Before school officials can search students or their belongings, they must have a “reasonable suspicion” that the students have broken the law or school rules, and that the search will turn up evidence of that wrongdoing. But what exactly is reasonable?
The Circumstances Matter
When the U.S. Supreme Court set out the standard for school searches, it didn’t give a blanket definition of “reasonable suspicion.” What’s reasonable depends on all of the circumstances behind any search, but the suspicion should be based on more than a hunch or a rumor. Also, the school must generally suspect an individual or group of students rather than the entire student body. That’s why courts have ruled that random searches of all students’ belongings are unconstitutional. (See, for example, Doe v. Little Rock School Dist., 380 F.3d 349 (8 Cir 2004).)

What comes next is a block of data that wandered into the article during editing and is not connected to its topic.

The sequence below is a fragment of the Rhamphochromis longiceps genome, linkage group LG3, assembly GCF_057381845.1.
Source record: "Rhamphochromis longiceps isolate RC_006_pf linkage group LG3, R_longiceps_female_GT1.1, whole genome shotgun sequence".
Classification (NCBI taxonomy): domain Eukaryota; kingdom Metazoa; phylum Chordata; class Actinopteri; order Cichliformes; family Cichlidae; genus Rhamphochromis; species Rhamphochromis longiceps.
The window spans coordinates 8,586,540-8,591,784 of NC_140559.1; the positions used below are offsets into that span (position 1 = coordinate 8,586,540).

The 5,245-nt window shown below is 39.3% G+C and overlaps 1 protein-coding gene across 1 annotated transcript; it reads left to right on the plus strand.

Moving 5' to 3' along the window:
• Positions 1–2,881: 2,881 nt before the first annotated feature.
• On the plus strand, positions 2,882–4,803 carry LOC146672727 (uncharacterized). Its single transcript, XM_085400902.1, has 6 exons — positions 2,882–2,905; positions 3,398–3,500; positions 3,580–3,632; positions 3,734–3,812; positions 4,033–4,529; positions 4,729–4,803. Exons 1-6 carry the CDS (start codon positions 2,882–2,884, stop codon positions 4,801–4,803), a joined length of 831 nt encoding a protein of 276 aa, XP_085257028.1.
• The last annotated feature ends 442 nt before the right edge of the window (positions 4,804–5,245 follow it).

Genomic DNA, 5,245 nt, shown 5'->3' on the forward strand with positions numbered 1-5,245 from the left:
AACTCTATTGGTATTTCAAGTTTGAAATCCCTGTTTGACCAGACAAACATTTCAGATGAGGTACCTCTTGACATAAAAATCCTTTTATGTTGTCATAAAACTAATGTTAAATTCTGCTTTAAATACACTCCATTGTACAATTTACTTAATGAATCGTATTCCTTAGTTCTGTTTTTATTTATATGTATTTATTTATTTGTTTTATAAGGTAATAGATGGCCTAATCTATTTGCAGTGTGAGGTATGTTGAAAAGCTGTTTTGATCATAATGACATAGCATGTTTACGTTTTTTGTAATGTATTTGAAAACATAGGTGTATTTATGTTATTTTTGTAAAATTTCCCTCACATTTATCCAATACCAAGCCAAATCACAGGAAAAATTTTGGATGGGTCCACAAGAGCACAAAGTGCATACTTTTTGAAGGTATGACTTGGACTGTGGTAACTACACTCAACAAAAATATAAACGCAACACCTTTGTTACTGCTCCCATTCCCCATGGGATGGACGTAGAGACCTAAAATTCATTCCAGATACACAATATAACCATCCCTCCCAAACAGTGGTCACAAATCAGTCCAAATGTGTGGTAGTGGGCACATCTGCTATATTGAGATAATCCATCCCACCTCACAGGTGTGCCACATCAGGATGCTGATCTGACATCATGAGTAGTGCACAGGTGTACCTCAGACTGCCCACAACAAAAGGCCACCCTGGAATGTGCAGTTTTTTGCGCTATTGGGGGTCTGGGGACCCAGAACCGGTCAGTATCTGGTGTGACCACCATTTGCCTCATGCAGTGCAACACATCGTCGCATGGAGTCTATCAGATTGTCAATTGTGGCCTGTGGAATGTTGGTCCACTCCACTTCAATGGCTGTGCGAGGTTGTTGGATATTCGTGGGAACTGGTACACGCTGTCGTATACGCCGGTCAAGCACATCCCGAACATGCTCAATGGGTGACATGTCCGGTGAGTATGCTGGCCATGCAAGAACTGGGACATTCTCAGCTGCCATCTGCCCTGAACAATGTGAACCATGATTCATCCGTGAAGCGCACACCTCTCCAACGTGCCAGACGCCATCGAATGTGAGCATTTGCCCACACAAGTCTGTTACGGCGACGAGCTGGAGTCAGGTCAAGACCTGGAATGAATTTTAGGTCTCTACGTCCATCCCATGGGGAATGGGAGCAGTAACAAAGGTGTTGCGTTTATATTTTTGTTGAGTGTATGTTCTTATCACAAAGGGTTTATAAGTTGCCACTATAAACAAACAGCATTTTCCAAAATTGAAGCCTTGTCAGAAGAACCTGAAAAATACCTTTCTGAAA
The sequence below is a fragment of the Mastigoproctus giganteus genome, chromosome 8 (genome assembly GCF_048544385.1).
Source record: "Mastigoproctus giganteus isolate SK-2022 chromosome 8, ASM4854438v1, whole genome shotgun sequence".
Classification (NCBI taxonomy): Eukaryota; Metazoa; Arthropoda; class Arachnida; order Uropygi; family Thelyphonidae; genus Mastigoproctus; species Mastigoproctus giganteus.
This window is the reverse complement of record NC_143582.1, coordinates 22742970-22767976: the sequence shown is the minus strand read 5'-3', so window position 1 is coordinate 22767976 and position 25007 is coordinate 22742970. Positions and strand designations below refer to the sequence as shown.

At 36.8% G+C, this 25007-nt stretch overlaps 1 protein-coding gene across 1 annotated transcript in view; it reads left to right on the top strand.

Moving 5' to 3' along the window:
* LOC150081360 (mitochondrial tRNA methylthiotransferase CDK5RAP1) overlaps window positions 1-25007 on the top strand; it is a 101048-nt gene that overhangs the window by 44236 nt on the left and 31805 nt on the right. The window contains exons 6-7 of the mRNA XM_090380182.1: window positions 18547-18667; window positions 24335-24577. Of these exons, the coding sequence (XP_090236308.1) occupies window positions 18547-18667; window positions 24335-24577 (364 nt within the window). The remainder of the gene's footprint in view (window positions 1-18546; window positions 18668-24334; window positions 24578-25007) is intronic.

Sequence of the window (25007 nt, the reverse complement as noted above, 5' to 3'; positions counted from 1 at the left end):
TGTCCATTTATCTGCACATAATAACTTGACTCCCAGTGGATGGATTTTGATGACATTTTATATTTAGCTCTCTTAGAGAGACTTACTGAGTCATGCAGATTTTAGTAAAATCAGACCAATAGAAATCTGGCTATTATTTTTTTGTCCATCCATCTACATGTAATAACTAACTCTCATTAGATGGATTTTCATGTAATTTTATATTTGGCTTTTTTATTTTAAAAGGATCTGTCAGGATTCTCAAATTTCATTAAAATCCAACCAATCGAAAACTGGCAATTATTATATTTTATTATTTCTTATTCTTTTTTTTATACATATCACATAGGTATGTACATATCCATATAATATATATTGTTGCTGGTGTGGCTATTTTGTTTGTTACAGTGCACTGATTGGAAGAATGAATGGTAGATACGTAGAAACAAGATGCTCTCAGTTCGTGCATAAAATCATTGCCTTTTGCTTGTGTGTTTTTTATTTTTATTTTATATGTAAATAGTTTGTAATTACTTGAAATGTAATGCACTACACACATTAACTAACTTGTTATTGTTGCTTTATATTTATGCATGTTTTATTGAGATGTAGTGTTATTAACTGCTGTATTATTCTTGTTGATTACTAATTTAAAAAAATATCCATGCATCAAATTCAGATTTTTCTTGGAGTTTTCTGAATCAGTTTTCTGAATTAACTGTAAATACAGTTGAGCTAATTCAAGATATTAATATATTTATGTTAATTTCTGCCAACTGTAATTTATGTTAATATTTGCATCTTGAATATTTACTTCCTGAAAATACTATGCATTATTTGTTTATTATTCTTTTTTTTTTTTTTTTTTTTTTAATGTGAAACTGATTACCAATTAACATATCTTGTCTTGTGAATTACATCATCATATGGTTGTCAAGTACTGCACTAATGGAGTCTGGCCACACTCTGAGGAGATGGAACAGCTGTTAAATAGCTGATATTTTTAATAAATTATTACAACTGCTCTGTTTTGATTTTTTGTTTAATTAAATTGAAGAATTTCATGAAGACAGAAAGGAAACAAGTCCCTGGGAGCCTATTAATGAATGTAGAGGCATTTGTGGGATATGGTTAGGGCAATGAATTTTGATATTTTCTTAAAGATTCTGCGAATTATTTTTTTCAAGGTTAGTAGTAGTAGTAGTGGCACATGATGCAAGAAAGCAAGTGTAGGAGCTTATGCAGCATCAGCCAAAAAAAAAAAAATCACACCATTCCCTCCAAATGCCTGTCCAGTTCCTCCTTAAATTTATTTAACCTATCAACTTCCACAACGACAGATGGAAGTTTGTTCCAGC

Tipsters and Telltale Signs
Anonymous tips usually aren’t good enough to justify a search, unless school officials have other information (including something in the student’s disciplinary history) that would back up what they learned from the tip. But some courts have allowed searches based on information or sources that certain people might consider dubious, such as:
- tips from student-informants who previously gave teachers incorrect information about other students’ supposed misconduct (see, for example, D.G. v. State, 961 So.2d 1063 (Fla. Dist. Ct. App. 2007))
- reports of wrongdoing that don’t clearly identify the suspected student, such as suggestions that a long-haired student was smoking marijuana on a school bus (see Gallimore v. Henrico County School Bd., 38 F.Supp.3d 721 (E.D. Va. 2014))
- students’ odd or suspicious behavior
- bulges in backpacks or clothing, or
- the smell of cigarette smoke or marijuana in the student’s vicinity.
Also, school officials can take students in for questioning based on a general suspicion—and then search the kids based on their response or demeanor during the questioning.Go to the main FAQ page on students’ Fourth Amendment rights.